Ending Exploitation in Supermarket Supply Chains

Part of the debate – in the House of Commons at 12:21 pm on 18th October 2018.

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Photo of Kerry McCarthy Kerry McCarthy Labour, Bristol East 12:21 pm, 18th October 2018

I was not actually aware of that point, so I thank my hon. Friend for bringing it to my attention. I am very concerned to hear that that is the case.

As I was saying, supermarkets now keep as much as 50% of the money their customers spend, while the share that reaches workers and food producers has fallen, sometimes to less than 5%. Oxfam’s research has found a direct correlation between drops in the prices paid by the supermarkets to suppliers and the risk of increasing human rights violations in supply chains. This is basically propelling a race to the bottom on wages and rights. Slavery and labour exploitation typically happen towards the bottom of supply chains, where things can get very murky and there is a lot less transparency. It is not just the cost savings that are not passed down; there is also a greater risk in that we are much more likely to see pesticide poisonings and other health and safety violations.

For example, the import price for pineapples from Costa Rica to Germany, primarily for supplying Aldi and Lidl, fell by about 45% between 2002 and 2014, despite increasing production costs. Oxfam has documented conditions on two pineapple farms in Costa Rica, which included poverty wages, subcontractors demanding monthly commissions, penalties or dismissal for workers who wanted to organise, and pesticides being sprayed while workers were in the fields.

There are other unfair practices that contravene the groceries supply code of practice’s principle of fair dealing. Fairtrade’s research into the banana sector found that banana farmers bear the cost if the retailers’ forecasts are wrong. In the worst instance, banana farmers reported receiving late changes to orders in 40 out of the 52 weeks in the year. Feedback Global has revealed the unrealistic specifications buyers use to reject produce from vegetable producers in Kenya, where on average 30% of production is discarded at farm level and another 20% prior to export—that is 50% of their produce—largely on cosmetic grounds. There is virtually no domestic market for these crops and alternative buyers cannot be found at short notice.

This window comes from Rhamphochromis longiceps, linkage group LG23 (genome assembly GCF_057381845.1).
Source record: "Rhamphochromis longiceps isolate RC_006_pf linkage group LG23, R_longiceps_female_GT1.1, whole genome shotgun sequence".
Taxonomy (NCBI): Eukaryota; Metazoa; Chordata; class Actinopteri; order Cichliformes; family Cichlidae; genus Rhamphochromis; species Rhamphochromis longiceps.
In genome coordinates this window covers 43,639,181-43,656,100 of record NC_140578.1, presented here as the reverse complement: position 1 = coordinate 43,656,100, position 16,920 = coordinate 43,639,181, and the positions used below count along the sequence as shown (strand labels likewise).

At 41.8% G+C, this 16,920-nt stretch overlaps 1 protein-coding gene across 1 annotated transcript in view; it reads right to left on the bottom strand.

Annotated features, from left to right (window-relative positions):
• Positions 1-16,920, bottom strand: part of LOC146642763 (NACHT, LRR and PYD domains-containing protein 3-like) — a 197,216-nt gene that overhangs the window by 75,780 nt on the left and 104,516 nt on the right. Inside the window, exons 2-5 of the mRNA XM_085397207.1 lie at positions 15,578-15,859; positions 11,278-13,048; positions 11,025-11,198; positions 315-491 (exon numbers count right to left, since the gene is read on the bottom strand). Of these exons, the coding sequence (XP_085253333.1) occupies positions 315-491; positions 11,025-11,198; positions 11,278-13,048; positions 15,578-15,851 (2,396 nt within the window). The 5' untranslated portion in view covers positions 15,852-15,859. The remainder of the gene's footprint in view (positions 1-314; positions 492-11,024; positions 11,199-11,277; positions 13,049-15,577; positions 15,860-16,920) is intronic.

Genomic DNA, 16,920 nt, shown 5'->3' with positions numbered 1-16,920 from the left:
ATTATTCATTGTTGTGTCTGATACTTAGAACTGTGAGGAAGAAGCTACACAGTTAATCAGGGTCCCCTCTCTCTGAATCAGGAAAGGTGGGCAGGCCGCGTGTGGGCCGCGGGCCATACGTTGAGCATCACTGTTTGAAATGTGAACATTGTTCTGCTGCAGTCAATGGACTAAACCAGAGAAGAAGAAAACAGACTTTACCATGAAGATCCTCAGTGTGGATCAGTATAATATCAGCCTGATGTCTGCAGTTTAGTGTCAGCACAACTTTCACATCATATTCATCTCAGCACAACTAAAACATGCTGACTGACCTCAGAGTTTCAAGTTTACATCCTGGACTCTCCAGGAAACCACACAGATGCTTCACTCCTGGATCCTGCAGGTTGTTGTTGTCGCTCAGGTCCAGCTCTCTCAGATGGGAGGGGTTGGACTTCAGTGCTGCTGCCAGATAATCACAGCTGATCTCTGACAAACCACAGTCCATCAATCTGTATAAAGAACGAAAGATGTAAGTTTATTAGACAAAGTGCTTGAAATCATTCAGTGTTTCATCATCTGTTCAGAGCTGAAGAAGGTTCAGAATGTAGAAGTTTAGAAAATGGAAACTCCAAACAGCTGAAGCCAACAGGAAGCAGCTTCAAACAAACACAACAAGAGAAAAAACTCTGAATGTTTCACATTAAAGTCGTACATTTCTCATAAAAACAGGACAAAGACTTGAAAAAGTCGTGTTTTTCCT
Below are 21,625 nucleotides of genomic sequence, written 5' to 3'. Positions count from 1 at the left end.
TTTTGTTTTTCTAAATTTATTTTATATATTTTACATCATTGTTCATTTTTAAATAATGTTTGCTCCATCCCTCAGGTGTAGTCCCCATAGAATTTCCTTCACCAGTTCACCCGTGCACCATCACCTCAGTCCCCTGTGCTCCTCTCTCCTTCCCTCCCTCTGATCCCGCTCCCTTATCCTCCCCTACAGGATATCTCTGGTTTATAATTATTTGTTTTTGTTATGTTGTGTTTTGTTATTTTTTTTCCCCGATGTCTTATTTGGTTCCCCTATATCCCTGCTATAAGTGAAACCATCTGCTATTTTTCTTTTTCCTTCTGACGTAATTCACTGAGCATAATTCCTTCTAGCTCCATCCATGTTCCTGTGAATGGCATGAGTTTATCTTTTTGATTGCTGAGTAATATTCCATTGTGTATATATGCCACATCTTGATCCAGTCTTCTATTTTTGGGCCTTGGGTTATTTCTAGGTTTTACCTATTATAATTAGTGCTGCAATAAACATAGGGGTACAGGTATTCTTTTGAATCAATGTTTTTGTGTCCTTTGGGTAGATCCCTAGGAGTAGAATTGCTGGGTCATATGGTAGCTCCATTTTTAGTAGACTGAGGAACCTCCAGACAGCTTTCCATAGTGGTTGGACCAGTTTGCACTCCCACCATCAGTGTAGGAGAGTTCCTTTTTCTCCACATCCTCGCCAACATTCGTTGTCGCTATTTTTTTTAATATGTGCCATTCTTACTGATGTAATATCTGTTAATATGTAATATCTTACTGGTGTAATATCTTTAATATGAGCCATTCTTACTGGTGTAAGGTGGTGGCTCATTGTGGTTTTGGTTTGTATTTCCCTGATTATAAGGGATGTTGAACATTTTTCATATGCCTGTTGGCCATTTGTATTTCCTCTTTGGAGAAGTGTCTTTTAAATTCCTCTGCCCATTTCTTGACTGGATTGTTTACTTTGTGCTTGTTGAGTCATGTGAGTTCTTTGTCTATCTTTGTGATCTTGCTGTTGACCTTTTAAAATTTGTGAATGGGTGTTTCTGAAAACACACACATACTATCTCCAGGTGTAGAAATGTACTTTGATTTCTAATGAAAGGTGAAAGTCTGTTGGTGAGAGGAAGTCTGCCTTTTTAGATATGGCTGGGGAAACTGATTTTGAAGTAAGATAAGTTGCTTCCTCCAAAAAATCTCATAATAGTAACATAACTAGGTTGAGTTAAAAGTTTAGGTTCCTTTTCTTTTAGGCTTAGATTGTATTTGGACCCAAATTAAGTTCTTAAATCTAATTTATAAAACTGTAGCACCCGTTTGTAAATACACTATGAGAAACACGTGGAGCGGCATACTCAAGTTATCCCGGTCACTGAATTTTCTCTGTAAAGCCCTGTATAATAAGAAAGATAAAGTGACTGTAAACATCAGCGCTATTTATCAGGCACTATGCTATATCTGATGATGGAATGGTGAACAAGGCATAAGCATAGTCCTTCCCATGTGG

What can we do about this? For a start, we as consumers can do more. We can buy Fairtrade, which is the only initiative that requires a minimum price for producers and has a mandatory trader standard. We can use our consumer power to demand more of our supermarkets, using the Oxfam “Behind the barcodes” scorecard to track their progress. As the chief executive officer of Divine Chocolate has said:

“We live in times where, on the one hand, the turnover of the world’s biggest supermarket group is higher than the Gross National Income of Norway or Nigeria, and, on the other, where most of the world is dependent on smallholder producers for at least 80% of its food. Supermarkets have a responsibility to those producers, and we have more power than we think to call them to account.”

The food sector can certainly do more. In the EU, just 10 supermarket groups account for over half of all food sales. Just 50 food manufacturers account for half of all global food sales. If they act, that will make a huge difference.